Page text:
This is obvious when the industrial action involves a strike or overtime ban, as employees are clearly refusing to perform the duties required by the contract of employment. But does a ‘work to rule’ involve a breach of contract?
On the face of it a ‘work to rule’ involves a rigid adherence to contractual terms. However, even this has been considered to be a breach of contract. In The Secretary of State v Aslef (1972) the railway union applied a ‘work to rule’ in relation to rest day working. Without co-operation from employees on the rest day working arrangements the railway was effectively paralysed. The Court of Appeal ruled that there was an implied term in contracts of employment that employees would not operate a contract’s terms with the intention and result of frustrating their employer’s business.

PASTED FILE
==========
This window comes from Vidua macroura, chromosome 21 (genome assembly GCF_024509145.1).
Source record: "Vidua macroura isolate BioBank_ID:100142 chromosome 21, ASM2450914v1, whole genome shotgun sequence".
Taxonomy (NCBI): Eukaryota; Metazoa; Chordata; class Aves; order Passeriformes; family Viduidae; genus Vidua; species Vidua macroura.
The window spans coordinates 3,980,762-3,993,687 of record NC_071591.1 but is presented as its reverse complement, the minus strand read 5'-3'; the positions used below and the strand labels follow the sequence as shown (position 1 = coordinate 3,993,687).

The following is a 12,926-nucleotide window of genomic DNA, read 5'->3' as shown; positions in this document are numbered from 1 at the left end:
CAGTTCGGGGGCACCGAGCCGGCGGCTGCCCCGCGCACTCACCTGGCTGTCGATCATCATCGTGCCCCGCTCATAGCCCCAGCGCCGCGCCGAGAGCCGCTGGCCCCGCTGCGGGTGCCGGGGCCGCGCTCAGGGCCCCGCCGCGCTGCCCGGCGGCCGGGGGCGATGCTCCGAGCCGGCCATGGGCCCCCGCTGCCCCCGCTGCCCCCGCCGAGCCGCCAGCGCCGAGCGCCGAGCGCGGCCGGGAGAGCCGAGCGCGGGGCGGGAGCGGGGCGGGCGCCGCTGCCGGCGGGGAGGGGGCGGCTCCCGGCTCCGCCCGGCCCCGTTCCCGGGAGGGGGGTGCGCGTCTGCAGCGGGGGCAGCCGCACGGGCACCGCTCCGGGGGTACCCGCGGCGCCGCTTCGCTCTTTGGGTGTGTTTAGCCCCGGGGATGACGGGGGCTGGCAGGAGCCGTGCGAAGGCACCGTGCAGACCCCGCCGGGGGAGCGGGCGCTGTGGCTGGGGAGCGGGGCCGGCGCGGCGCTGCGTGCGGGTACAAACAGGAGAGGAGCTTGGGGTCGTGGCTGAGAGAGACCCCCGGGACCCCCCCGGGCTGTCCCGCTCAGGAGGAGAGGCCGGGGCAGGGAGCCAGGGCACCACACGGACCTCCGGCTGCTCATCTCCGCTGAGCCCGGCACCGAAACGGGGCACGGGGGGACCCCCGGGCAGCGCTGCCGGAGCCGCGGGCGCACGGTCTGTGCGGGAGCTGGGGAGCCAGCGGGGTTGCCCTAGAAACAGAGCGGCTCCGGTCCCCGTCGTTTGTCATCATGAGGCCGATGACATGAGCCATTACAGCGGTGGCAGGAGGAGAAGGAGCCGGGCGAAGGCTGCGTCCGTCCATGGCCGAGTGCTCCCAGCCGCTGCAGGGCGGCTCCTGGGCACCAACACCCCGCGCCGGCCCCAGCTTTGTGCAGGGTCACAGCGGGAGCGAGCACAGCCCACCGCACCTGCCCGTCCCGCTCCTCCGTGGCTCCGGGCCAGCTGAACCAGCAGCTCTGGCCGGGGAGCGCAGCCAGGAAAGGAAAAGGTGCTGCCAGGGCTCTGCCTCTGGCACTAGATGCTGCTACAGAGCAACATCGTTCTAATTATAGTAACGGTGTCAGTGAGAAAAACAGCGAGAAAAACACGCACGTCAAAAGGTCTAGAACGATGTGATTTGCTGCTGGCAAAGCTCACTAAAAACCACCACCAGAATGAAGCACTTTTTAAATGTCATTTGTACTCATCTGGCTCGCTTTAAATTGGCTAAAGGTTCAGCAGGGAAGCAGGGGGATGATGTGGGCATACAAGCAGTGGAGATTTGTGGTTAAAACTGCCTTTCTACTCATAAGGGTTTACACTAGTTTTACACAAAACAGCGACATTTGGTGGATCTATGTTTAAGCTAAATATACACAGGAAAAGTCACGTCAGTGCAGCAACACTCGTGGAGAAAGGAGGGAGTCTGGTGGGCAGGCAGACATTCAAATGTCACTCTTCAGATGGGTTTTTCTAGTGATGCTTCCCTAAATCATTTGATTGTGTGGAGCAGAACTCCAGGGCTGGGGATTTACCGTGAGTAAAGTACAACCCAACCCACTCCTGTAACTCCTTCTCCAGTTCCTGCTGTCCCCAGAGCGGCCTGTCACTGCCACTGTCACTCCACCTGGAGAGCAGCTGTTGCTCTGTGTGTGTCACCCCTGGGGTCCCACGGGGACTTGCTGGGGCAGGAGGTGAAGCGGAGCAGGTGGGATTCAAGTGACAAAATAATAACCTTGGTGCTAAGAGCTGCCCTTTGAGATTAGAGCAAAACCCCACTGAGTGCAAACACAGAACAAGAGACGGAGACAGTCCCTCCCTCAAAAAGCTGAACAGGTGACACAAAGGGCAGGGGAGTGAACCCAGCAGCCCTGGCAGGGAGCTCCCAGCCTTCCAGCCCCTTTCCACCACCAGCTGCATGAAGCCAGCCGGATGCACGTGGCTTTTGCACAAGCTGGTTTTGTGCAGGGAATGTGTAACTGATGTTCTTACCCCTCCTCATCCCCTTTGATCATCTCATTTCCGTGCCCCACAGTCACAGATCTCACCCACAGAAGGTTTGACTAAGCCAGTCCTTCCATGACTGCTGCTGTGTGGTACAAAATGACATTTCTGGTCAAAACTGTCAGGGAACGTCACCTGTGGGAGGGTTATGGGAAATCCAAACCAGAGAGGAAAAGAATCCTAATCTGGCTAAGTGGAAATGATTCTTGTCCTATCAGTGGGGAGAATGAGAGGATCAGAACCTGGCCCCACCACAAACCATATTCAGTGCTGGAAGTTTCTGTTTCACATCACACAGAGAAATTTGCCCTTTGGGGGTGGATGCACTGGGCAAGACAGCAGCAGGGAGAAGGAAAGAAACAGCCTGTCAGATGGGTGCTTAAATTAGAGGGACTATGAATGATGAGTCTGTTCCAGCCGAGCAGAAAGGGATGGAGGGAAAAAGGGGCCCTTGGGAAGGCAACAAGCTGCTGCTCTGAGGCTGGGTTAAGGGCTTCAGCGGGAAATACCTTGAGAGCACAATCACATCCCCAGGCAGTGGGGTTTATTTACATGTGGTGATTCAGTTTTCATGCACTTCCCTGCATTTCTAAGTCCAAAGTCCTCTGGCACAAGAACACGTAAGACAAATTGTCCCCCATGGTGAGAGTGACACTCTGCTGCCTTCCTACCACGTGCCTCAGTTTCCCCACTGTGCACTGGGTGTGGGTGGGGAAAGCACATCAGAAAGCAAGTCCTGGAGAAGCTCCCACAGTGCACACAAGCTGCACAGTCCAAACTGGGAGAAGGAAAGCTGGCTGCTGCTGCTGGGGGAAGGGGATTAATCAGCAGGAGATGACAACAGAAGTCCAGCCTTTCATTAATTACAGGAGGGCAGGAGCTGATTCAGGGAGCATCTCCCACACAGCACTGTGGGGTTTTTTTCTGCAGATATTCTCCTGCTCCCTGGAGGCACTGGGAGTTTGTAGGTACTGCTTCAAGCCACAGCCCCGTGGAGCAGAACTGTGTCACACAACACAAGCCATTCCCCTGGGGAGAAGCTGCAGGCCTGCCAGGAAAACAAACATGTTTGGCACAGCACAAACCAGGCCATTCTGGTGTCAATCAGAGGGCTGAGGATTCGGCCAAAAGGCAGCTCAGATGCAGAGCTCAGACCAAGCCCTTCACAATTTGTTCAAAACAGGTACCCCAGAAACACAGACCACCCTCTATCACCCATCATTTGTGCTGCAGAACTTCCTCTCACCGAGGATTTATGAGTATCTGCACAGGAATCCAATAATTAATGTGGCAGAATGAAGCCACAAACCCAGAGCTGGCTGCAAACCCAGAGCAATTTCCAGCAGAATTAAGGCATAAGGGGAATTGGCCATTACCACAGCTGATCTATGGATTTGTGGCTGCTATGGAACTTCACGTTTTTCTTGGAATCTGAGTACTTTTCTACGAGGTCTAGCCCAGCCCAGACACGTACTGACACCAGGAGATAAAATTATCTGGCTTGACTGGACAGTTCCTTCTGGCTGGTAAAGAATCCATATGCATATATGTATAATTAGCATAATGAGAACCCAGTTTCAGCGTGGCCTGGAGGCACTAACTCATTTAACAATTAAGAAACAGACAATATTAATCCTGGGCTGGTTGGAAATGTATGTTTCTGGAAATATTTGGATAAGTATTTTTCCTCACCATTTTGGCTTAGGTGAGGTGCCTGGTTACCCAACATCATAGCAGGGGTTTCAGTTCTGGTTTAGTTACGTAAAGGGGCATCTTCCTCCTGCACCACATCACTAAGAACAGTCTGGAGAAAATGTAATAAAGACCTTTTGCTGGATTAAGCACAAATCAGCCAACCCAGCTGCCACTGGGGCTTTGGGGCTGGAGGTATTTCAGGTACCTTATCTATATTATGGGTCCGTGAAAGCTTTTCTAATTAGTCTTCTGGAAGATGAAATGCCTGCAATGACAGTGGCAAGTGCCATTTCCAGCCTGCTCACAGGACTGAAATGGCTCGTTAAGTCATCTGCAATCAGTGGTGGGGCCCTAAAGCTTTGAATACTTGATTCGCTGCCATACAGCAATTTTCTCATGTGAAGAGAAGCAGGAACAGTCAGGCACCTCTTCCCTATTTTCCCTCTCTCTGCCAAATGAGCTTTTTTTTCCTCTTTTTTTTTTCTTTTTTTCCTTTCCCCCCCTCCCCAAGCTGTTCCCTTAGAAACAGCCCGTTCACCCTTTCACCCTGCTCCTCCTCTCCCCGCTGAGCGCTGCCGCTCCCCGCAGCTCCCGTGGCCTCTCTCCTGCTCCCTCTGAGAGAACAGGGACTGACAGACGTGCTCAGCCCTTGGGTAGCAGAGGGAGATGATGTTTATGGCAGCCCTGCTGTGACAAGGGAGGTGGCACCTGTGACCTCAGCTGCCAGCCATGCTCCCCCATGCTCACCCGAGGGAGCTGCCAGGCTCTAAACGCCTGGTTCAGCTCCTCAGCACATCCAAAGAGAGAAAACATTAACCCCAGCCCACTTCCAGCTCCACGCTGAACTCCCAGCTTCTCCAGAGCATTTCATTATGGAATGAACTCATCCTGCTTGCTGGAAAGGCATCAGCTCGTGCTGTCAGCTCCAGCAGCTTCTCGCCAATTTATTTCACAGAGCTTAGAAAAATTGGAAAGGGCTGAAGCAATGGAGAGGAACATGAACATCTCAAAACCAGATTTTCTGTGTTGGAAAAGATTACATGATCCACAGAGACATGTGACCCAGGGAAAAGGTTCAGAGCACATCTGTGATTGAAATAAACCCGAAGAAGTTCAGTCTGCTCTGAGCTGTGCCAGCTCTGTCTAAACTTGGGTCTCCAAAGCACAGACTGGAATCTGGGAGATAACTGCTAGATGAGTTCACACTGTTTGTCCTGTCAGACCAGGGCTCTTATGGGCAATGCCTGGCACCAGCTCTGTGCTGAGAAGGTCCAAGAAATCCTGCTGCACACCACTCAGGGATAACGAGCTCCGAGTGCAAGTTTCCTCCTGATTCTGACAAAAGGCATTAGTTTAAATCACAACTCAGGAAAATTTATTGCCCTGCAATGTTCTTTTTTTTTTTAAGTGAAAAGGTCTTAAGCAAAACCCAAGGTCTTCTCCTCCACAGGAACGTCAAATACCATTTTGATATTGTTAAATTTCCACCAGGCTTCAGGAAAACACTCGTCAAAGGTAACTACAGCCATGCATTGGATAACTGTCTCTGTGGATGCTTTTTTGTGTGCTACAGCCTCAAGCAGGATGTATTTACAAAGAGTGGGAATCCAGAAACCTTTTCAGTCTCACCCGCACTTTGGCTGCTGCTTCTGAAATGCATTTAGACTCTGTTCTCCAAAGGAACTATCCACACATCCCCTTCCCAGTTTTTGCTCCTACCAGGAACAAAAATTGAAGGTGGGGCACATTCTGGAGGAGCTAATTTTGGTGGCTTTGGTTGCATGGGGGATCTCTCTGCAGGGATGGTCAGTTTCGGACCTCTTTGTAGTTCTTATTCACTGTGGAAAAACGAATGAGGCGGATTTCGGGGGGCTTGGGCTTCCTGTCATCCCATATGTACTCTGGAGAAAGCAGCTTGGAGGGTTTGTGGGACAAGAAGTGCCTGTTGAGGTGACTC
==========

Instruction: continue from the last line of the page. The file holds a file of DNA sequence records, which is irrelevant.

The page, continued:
In addition to the breach of contract by the employee, any union calling for industrial action will commit a tort (a civil claim) of ‘inducing a breach of contract’.
Despite the provisions of the EU Charter of Fundamental Rights and the European Convention of Human Rights, which guarantee the right to join a trade union and to participate in industrial action, there is no UK law giving an express right to take part in industrial action. However, there is legislation protecting employees and trade unions from the consequences of taking industrial action if this has been entered into in compliance with the appropriate legal framework.
This protection does not mean that the industrial action is no longer a breach of contract, but it prevents an employer from suing the trade union for damages and restricts the employer’s ability to dismiss employees taking part.